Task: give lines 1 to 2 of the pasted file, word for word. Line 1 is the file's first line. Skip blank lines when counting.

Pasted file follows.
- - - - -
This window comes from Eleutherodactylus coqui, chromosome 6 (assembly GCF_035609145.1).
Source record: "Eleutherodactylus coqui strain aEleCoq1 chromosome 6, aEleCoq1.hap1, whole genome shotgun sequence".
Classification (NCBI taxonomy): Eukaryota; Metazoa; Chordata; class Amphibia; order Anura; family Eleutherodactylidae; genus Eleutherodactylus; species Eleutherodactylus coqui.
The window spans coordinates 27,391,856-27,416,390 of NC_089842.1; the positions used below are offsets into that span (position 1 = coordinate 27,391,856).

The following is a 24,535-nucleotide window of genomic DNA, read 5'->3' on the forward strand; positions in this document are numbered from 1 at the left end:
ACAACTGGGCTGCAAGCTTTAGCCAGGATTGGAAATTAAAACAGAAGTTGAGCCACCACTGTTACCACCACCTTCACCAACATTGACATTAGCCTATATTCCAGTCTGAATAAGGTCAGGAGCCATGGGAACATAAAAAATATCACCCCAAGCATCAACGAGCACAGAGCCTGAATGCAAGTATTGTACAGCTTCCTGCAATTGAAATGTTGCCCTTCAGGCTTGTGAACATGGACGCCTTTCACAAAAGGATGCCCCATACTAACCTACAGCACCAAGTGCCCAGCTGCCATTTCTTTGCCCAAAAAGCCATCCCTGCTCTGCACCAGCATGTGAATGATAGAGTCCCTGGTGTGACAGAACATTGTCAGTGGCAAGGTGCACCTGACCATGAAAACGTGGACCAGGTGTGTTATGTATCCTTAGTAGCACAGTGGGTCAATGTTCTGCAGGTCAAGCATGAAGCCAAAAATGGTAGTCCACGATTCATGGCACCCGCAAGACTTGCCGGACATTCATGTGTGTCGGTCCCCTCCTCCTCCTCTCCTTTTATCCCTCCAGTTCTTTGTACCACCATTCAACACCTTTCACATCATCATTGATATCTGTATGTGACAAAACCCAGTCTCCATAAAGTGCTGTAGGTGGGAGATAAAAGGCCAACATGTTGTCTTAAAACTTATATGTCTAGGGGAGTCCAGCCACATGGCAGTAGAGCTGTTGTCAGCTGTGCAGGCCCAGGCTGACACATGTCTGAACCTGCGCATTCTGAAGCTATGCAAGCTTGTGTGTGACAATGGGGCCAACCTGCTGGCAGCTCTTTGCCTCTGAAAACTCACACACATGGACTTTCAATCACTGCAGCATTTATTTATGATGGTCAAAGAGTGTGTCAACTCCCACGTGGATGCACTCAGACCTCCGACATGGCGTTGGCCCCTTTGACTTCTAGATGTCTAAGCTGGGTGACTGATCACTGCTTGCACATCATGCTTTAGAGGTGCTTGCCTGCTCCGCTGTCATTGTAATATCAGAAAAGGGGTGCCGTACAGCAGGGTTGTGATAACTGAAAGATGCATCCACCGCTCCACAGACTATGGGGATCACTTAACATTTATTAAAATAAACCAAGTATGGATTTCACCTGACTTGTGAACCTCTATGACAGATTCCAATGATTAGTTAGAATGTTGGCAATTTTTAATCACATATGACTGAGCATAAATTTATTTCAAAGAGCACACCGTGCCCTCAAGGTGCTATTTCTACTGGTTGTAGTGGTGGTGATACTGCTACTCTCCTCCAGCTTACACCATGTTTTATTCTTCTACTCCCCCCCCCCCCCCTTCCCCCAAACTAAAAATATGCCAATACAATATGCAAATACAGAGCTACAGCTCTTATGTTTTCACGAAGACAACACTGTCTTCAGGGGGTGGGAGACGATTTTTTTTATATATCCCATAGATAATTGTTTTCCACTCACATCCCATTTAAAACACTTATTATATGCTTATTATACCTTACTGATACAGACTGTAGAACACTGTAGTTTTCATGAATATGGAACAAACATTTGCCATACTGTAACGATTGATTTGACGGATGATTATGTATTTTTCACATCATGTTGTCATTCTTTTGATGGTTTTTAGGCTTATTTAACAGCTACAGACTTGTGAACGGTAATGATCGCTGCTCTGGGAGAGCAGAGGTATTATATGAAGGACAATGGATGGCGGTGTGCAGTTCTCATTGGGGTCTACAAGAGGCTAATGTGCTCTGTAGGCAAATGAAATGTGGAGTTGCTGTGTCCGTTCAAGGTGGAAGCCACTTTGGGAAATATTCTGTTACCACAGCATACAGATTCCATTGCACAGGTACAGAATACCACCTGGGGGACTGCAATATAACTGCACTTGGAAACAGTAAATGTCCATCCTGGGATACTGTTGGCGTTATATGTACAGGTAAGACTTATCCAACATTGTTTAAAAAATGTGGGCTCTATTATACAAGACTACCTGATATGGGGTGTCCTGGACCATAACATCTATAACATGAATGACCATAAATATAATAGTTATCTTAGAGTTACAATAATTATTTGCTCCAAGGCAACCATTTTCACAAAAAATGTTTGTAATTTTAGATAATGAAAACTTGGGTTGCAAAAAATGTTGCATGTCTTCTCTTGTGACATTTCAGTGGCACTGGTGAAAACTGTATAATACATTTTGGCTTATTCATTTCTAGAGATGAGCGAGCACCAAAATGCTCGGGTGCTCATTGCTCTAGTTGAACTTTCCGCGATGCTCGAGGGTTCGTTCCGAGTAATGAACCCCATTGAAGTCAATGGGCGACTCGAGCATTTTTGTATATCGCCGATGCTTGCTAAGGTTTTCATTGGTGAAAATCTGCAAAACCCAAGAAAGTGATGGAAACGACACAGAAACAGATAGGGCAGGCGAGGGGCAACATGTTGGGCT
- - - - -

This window comes from Eleutherodactylus coqui, chromosome 6 (assembly GCF_035609145.1).
Source record: "Eleutherodactylus coqui strain aEleCoq1 chromosome 6, aEleCoq1.hap1, whole genome shotgun sequence".